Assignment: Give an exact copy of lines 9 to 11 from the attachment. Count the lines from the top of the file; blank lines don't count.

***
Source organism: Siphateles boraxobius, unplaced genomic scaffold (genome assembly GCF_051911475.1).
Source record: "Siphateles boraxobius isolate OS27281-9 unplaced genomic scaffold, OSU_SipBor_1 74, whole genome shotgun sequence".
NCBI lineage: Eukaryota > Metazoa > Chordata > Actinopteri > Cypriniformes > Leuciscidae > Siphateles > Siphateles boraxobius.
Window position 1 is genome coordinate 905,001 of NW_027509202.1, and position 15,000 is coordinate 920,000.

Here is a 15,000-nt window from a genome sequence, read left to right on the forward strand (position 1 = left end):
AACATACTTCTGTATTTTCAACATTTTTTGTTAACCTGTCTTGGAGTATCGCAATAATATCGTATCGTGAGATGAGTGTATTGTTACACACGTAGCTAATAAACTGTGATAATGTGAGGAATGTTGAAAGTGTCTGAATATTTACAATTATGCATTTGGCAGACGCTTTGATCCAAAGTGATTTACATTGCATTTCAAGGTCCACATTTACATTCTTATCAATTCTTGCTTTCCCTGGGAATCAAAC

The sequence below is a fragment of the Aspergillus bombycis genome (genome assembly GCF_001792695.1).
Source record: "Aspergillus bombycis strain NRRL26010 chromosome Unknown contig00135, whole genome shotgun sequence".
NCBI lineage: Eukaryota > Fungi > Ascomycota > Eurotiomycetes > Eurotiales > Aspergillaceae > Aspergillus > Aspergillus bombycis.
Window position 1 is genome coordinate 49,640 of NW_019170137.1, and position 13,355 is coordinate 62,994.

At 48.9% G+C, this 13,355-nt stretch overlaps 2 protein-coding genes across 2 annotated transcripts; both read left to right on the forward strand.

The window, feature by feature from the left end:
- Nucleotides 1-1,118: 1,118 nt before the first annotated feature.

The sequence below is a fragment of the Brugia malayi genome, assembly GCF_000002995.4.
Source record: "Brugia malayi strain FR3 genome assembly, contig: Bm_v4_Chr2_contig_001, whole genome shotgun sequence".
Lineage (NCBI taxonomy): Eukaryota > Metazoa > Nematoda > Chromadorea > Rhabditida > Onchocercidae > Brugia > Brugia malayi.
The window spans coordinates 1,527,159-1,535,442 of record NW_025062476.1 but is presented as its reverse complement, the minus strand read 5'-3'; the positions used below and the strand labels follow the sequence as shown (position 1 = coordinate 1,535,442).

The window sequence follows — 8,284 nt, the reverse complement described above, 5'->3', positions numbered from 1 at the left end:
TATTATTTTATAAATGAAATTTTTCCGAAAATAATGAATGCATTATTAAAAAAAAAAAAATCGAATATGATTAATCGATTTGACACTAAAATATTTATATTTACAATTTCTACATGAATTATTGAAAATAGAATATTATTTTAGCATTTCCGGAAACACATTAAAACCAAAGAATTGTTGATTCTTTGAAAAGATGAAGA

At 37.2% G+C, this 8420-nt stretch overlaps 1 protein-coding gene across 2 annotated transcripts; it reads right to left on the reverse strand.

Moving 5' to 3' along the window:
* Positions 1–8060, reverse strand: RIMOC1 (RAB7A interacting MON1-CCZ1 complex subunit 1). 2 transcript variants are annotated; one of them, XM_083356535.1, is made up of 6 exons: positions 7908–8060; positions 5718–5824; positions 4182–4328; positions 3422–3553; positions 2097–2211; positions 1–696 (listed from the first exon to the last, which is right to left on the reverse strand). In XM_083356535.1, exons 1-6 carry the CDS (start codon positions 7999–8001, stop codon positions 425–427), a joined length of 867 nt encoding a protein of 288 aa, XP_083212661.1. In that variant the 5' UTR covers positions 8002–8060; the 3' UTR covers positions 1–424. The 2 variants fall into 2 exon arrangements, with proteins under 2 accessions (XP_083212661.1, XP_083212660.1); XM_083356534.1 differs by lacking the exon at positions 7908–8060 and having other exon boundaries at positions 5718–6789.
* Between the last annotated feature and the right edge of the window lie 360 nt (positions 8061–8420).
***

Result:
NCBI lineage: Eukaryota > Fungi > Ascomycota > Eurotiomycetes > Eurotiales > Aspergillaceae > Aspergillus > Aspergillus bombycis.
Window position 1 is genome coordinate 49,640 of NW_019170137.1, and position 13,355 is coordinate 62,994.

At 48.9% G+C, this 13,355-nt stretch overlaps 2 protein-coding genes across 2 annotated transcripts; both read left to right on the forward strand.